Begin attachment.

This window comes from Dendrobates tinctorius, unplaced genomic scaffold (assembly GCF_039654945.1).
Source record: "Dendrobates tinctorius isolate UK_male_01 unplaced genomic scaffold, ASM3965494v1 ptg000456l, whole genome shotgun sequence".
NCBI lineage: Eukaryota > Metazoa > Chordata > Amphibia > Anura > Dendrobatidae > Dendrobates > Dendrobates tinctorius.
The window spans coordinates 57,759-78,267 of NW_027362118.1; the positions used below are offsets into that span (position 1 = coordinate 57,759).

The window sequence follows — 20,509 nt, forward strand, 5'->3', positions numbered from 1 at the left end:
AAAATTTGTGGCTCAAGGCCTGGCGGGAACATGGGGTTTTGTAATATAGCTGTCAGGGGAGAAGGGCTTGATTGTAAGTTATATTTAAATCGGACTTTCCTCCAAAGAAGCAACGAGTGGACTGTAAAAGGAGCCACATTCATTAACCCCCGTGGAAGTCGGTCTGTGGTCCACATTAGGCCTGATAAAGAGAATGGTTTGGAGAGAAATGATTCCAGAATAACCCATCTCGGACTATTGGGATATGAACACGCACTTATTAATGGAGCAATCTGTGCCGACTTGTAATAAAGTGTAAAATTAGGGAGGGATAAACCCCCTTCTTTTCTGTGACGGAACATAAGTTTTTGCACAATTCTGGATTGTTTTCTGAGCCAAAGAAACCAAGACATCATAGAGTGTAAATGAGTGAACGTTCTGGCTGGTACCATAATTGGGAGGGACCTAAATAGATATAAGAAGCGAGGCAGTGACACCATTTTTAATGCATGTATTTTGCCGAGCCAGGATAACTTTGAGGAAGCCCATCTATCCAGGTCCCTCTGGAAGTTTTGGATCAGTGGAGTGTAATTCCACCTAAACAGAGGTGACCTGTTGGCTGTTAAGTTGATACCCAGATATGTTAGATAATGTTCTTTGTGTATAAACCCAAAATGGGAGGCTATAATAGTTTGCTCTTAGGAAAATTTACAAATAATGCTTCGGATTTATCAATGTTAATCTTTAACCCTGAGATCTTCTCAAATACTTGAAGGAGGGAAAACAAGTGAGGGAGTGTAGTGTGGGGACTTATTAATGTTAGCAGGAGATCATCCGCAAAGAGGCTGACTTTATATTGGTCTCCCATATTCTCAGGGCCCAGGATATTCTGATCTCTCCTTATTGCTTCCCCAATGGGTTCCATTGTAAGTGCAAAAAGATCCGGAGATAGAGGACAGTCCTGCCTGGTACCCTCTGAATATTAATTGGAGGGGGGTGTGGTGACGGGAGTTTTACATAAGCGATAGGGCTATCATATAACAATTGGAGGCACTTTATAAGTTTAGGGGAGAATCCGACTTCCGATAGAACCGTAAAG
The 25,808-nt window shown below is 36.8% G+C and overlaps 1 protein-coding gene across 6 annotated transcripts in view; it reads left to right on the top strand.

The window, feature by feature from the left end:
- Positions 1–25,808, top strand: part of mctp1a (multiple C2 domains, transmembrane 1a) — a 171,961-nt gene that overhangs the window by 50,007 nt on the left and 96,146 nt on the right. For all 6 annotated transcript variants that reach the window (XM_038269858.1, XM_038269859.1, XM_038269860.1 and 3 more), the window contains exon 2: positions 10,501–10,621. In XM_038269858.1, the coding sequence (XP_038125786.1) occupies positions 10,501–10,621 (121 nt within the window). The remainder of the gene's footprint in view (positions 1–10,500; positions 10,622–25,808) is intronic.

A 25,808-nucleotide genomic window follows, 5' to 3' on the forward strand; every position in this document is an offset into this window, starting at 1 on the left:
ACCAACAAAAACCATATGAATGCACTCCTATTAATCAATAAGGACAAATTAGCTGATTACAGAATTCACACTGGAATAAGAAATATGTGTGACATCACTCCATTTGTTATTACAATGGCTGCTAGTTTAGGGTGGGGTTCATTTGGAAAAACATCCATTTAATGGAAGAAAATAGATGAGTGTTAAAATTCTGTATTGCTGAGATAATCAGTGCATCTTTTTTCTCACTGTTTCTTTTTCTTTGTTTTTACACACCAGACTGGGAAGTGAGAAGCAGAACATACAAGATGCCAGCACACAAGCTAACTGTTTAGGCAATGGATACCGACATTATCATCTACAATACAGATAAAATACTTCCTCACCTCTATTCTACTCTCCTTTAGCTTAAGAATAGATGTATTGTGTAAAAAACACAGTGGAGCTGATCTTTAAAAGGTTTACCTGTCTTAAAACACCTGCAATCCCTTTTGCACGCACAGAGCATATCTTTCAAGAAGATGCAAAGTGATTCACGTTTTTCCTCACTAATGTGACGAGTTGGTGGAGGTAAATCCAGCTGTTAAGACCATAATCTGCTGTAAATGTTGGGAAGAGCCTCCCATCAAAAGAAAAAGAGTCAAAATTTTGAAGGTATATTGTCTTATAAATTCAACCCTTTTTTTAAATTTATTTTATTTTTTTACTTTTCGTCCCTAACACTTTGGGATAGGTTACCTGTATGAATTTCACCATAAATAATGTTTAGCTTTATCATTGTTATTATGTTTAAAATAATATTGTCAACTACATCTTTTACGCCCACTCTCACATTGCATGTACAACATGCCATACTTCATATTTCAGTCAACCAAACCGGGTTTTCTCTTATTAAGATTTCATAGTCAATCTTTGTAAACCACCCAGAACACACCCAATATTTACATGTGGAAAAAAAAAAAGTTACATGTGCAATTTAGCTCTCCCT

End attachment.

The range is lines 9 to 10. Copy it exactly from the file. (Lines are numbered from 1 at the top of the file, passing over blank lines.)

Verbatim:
- Positions 1–25,808, top strand: part of mctp1a (multiple C2 domains, transmembrane 1a) — a 171,961-nt gene that overhangs the window by 50,007 nt on the left and 96,146 nt on the right. For all 6 annotated transcript variants that reach the window (XM_038269858.1, XM_038269859.1, XM_038269860.1 and 3 more), the window contains exon 2: positions 10,501–10,621. In XM_038269858.1, the coding sequence (XP_038125786.1) occupies positions 10,501–10,621 (121 nt within the window). The remainder of the gene's footprint in view (positions 1–10,500; positions 10,622–25,808) is intronic.

A 25,808-nucleotide genomic window follows, 5' to 3' on the forward strand; every position in this document is an offset into this window, starting at 1 on the left: